“This will be a fight against overwhelming odds from which survival cannot be expected. We will do what damage we can.” With these words, Lieutenant Commander Robert W. Copeland addressed the crew of the destroyer escort USS Samuel B. Roberts on the morning of October 25, 1944, off the Philippine Island of Samar. On the horizon loomed the mightiest ships of the Japanese navy, a massive fleet that represented the last hope of a staggering empire. All that stood between it and Douglas MacArthur’ s vulnerable invasion force were the Roberts and the other small ships of a tiny American flotilla poised to charge into history. In the tradition of the #1 New York Times bestseller Flags of Our Fathers, James D. Hornfischer paints an unprecedented portrait of the Battle of Samar, a naval engagement unlike any other in U.S. history—and captures with unforgettable intensity the men, the strategies, and the sacrifices that turned certain defeat into a legendary victory. BONUS: This edition includes an excerpt from James D. Hornfischer's Neptune's Inferno. Praise for The Last Stand of the Tin Can Sailors “One of the finest WWII naval action narratives in recent years, this book follows in the footsteps of Flags of Our Fathers. . . . Exalting American sailors and pilots as they richly deserve. . . . Reads like a very good action novel.”—Publishers Weekly “Reads as fresh as tomorrow's headlines. . . . Hornfischer's captivating narrative uses previously classified documents to reconstruct the epic battle and eyewitness accounts to bring the officers and sailors to life.”—Texas Monthly “Hornfischer is a powerful stylist whose explanations are clear as well as memorable. . . . A dire survival-at-sea saga.”—Denver Post “In The Last Stand of the Tin Can Sailors, James Hornfischer drops you right into the middle of this raging battle, with 5-inch guns blazing, torpedoes detonating and Navy fliers dive-bombing. . . . The overall story of the battle is one of American guts, glory and heroic sacrifice.”—Omaha World Herald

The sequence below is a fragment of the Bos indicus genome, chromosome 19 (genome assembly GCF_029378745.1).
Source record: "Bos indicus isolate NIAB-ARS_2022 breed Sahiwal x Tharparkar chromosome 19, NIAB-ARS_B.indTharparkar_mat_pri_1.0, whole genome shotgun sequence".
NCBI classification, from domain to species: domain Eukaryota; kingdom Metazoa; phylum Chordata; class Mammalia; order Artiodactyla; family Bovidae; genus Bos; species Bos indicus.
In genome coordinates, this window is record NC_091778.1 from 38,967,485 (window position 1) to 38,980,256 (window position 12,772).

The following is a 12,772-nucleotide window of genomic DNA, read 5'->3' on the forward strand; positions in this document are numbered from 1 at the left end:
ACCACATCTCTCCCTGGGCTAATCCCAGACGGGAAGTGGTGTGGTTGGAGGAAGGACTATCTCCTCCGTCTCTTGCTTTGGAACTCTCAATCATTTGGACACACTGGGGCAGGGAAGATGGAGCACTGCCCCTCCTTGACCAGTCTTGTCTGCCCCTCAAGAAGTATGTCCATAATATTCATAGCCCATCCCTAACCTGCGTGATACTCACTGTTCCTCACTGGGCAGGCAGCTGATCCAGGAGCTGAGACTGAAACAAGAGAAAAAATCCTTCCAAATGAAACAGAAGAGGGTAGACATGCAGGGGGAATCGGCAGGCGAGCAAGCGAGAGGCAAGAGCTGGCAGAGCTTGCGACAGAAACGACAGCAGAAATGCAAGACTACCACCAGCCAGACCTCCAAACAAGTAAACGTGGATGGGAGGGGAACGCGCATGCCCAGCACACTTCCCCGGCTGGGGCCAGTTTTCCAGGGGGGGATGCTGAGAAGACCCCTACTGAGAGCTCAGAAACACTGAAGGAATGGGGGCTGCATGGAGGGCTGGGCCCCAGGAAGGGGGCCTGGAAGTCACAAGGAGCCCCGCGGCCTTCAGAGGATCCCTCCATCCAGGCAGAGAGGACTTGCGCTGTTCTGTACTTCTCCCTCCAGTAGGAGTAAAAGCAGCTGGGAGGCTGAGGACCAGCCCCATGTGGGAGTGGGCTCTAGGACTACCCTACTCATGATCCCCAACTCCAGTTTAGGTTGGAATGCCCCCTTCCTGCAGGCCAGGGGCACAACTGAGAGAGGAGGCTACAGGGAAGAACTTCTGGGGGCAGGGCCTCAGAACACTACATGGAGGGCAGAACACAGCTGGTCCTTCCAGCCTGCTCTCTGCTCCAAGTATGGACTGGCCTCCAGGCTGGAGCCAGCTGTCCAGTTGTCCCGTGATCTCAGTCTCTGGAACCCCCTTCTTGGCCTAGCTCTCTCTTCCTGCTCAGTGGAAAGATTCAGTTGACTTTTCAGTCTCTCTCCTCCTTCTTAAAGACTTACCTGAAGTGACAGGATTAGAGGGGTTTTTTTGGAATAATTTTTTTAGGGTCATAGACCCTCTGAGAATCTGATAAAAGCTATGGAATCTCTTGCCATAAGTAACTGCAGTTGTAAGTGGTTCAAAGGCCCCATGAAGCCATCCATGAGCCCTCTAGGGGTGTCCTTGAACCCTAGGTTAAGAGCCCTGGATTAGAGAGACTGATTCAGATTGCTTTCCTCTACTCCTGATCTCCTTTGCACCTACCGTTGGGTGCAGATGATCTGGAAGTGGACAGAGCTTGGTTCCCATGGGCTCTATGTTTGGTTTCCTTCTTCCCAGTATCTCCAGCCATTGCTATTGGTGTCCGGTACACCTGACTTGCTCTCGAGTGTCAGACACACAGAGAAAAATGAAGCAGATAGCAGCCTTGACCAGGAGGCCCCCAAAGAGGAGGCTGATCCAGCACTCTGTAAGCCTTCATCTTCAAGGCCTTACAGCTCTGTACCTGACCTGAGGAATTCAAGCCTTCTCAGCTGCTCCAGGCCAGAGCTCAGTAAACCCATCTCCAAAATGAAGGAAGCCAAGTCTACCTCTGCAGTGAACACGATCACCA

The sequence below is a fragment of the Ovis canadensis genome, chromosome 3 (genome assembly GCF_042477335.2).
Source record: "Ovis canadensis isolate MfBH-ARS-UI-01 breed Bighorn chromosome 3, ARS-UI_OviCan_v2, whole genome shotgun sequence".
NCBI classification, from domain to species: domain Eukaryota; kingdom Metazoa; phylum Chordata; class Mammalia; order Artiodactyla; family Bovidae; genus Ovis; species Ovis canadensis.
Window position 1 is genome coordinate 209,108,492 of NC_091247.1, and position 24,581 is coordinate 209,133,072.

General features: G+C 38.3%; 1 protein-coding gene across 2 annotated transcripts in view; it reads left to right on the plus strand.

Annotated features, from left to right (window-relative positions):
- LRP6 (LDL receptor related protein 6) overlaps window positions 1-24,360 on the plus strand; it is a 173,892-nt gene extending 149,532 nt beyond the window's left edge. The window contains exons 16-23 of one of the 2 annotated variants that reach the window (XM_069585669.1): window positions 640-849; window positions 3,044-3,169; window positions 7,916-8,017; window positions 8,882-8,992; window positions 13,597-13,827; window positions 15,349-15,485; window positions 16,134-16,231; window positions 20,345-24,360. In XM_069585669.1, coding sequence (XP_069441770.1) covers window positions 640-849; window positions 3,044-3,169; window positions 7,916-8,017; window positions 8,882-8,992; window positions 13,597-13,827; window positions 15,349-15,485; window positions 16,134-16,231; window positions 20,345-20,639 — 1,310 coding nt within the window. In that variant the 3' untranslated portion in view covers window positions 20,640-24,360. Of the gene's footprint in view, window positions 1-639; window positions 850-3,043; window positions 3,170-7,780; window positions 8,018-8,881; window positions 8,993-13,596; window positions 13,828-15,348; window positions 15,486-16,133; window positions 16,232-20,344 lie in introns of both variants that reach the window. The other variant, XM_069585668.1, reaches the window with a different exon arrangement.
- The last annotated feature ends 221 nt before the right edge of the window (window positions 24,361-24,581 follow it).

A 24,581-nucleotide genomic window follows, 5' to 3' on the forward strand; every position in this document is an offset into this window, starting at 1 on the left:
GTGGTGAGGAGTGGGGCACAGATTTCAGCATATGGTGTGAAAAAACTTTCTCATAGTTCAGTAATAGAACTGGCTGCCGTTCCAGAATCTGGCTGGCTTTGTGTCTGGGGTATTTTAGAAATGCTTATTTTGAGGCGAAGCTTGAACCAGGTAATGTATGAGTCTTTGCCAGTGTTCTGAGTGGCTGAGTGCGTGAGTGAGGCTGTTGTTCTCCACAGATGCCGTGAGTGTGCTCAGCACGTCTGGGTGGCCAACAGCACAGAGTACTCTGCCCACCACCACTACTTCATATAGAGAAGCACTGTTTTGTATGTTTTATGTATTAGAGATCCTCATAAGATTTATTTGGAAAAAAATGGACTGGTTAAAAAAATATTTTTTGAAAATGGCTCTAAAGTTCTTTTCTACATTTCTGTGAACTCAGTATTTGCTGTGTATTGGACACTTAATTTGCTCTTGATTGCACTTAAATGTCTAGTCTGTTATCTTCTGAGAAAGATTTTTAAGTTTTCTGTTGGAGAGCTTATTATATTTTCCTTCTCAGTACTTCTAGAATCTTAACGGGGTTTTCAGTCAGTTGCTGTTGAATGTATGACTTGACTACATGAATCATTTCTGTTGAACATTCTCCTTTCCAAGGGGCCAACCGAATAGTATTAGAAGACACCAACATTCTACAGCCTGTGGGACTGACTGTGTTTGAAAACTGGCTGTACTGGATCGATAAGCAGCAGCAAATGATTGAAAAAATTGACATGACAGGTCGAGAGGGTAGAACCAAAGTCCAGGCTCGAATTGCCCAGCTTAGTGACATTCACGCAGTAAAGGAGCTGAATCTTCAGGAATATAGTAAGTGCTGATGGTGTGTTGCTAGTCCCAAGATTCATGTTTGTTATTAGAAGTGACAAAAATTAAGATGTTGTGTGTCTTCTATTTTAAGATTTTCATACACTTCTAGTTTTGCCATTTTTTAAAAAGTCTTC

It was Thomas Jefferson who envisioned the United States as a great 'empire of liberty.' In the first new one-volume history in two decades, David Reynolds takes Jefferson's phrase as a key to the saga of America - helping unlock both its grandeur and its paradoxes. He examines how the anti-empire of 1776 became the greatest superpower the world has seen, how the country that offered liberty and opportunity on a scale unmatched in Europe nevertheless founded its prosperity on the labour of black slaves and the dispossession of the Native Americans. He explains how these tensions between empire and liberty have often been resolved by faith - both the evangelical Protestantism that has energized U.S. politics since the foundation of the nation and the larger faith in American righteousness that has impelled the country's expansion. Reynolds' account is driven by a compelling argument which illuminates our contemporary world.
Marge, Judy, and Danny are three young adults who started out their lives on shaky footing and came from home environments that are less than ideal. As a result of the life crises that each of them faces, they each made life choices to turn their lives around for the better and rise above the situations they grew up in.